What a Good Cappuccino Looks Like
Do you know how to drink a cappuccino like an Italian and what a good one looks like? Probably the best way to greet a new day is with an excellent cup of cappuccino in your hand so keep on reading to find out more about one of Italy’s most diffused exports.
Local Aromas Foodie Sisters, Valeria and Benedetta, went to a great coffee shop in Rome to drink and explain what a good cappuccino should look like.
What is cappuccino?
A real Italian cappuccino is made with espresso coffee topped with foamed milk to create a creamy texture with a caffeine hit. Although claimed as an Italian invention, some sources state that the cappuccino actually originated in Vienna where the ‘Kapuziner’ coffee was served in the 1700s. The name relates to the Italian word for the Capuchin order of hooded monks whose brown robes were identified with the addition of milk to black coffee which obtains a similar color. In Italy, the first mention of the term ‘cappuccino’ relating to coffee dates back to the 1930s when it began to be prepared in the north of the country.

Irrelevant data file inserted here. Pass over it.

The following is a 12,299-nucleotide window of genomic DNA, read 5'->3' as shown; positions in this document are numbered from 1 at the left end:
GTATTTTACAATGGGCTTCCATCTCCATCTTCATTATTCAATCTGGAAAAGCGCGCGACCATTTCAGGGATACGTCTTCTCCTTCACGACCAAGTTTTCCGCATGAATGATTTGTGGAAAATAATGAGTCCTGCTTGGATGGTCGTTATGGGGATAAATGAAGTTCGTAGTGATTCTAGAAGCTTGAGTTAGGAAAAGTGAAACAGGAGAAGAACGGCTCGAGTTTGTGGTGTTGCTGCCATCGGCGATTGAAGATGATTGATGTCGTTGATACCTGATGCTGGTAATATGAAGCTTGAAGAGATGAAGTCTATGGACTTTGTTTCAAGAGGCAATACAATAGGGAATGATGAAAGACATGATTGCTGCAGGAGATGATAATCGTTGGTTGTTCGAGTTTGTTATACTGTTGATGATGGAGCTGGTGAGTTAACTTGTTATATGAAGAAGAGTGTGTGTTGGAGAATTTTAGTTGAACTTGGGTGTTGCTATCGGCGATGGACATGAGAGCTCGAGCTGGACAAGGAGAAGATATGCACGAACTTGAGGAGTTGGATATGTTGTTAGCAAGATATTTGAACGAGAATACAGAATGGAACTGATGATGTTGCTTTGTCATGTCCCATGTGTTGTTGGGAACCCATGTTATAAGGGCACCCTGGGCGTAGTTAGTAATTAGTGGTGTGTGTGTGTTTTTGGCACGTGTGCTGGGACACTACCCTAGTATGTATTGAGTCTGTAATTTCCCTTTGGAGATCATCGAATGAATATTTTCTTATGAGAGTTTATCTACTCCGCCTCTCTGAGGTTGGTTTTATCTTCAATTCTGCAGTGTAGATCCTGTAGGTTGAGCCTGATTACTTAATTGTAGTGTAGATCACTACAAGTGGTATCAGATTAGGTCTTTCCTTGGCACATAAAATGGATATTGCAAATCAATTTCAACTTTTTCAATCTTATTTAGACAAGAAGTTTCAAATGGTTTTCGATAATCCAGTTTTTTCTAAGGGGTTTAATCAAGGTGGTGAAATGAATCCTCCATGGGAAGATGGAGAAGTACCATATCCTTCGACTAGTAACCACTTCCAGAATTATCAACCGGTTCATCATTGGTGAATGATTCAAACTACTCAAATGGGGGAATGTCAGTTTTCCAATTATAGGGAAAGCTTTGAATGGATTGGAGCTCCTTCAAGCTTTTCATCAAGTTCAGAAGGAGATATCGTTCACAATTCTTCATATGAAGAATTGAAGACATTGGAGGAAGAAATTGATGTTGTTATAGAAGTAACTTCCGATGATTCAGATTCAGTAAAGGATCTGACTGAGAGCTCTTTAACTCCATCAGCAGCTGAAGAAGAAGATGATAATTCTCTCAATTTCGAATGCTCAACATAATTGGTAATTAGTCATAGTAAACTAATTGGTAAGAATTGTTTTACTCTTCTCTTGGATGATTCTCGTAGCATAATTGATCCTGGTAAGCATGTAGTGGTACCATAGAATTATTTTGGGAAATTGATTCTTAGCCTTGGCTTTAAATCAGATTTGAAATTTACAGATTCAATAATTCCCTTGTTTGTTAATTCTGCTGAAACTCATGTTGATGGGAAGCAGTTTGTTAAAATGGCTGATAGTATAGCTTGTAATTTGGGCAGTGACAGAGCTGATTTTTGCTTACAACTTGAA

Nowadays, cappuccino is one of the best known and drunk types of coffee but the Italians truly know how to prepare it well. Made from a good shot of espresso topped with hot, frothy milk, it combines to make a creamy delicious beverage which in Italy will usually be served hot but not boiling to ensure that it can be enjoyed straight away. There are many coffee bars with expert baristas who may even design images or writing in the foam to add a little art – latte art – and beauty to your morning coffee fix.
When to drink cappuccino
Although back home you may find cappuccino consumed at every hour of the day, in Italy there are strict rules about when it should be ordered. The general consensus is that it should only be drunk before noon. The Italians are very particular about digestion and warm milk is thought to mess up the digestive process after a large meal. For that reason, cappuccino is considered very much a breakfast drink, to be sipped with your morning cornetto or breakfast pastry or at the most as a mid-morning pick-me-up. Once lunch has landed in the stomach, you would be considered foolish to add a cappuccino on top so do not be surprised if ordering a cappuccino after a meal in Italy is met with looks of derision, confusion or even an outright refusal. They are just looking out for your digestive well-being!